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Monday, March 5, 2012

"I am Not a Scientist"

"I am not a scientist!" said a notable of the Episcopalian Diocese of Sydney when very briefly addressing the debate over Origins at the CMS Summer Camp at Katoomba this year. Putting it simply, there is no change in his acquiescing to the worldly view on Origins and massaging the Creator into that picture. He admits of his lack of scientific qualification and defers to the majority who have such qualification and who theorize to the negation of the Word of God.

All that I have seen and heard from the many in the Diocese is that one's position on the subject is simply a matter of conscience and that we all should respect each others position and let it rest at that. Yet it appears to me that errant decisions of conscience in the history of the Church have been abused to the extent they have become the order for faith and practice.

Regardless of what denomination of Christianity a person may participate, the Christian ought to be able to say Amen to these words of the Westminster Confession [Chapter XX, 2]: "God alone is Lord of the conscience, and hath left it free from the doctrines and commandments of men which are in any thing contrary to his word, or beside it, in matters of faith or worship."

Looking back at something dealing with matters of conscience I found an essay by Donald MacLeod, former Associate Editor of Banner of Truth Journal. The essay appeared in the July-August 1971 edition. Having informed his readers of two of three theological grounds for the liberty of conscience the Christian has through Jesus Christ (the first being our sonship in Jesus Christ and second being that God alone is Lord of the conscience) MacLeod moves on to the third ground and says:

"Thirdly, and above all, Christian liberty is based upon the supremacy and sufficiency of Scripture as the only rule of faith and life. It is here that the heavenly Father reveals His will and that the Lord of conscience expresses His authority. All that is revealed in Scripture is mandatory. We must believe and obey. Our consciences are bound. But nothing that is contrary to Scripture can bind us; and where Church or State violate this principle the Christian believer has no choice but to state emphatically, 'I must obey God rather than men.' But we must go even further. The Christian is free not only from precepts contrary to Scripture but also from precepts which are beside it in matters of faith and worship. This is the so-called Puritan principle. Certainly it was the kernal [sic] of Puritanism, which was primarily not a theological or doctrinal tendency but a very definite ecclesiological stand-point. The Church must have positive Biblical warrant for all that it prescribes in the realm of faith and worship. It cannot bind the consciences of its members by saying, You must do this because it is not forbidden by Scripture. It must be able to say, You have to do this because it is commanded in Scripture."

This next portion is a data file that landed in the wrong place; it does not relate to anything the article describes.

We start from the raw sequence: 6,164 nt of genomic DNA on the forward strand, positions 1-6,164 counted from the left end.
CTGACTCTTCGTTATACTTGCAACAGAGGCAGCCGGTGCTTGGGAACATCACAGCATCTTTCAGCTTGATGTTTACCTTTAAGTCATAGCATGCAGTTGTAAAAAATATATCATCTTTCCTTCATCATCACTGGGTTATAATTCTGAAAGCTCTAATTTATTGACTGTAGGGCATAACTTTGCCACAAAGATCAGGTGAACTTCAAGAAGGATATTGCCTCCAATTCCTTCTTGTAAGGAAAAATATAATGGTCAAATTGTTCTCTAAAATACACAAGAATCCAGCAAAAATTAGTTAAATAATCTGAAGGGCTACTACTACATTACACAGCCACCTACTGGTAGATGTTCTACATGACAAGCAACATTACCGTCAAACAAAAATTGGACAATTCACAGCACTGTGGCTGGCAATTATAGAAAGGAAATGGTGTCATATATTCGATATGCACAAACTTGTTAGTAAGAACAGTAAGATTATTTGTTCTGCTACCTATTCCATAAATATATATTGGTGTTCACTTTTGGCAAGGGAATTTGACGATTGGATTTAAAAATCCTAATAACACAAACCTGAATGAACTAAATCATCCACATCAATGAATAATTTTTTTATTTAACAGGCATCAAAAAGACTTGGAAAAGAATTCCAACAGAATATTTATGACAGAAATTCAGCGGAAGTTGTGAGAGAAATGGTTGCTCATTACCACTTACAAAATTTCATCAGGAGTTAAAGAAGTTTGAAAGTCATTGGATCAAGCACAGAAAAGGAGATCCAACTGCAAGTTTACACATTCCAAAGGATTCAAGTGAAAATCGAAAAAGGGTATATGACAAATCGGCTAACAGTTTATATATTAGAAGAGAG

To quote MacLeod further: "There is no need to linger over the practical outworking of this principle. It applies, first of all, in the realm of doctrine. The Church cannot impose as an article of faith anything contrary to the Word of God or anything not revealed in the Word of God."

Despite the wisdom espoused by MacLeod the Church has not been listening. One recent example of a matter initiating as a matter of conscience but later taking on the order for church life has been that of ordination of women as priests in the Church of England. The ordination of practicing homosexuals is to play out the same. To hold a contrary position on the basis of the Word of God will not suffice.

All the signs exist for the Biblical Creationist position on Origins, as held by Luther and Calvin, to be so estranged from accepted doctrine that proponents will be exorcised from the church. No longer will the position taken on Origins be a matter of conscience but only that which incorporates much of the worldly view will be acceptable.

I have to rely on the word of someone who was there but I understand that when discussion occurred in recent years at the Synod of the Episcopalian Diocese of Sydney on criteria for appointment of the next Archbishop, one influential person - a Theistic Evolutionist - said what candidates believed on Creation ought to be considered. I am sure other readers can cite further examples of the cramping to the later extent of exclusion of Biblical Creationists from the established church - Episcopalian or other.

I remind all concerned that God is the Lord of conscience and one risks censure from God for any breach of conscience from the express Word of God.

Sam Drucker

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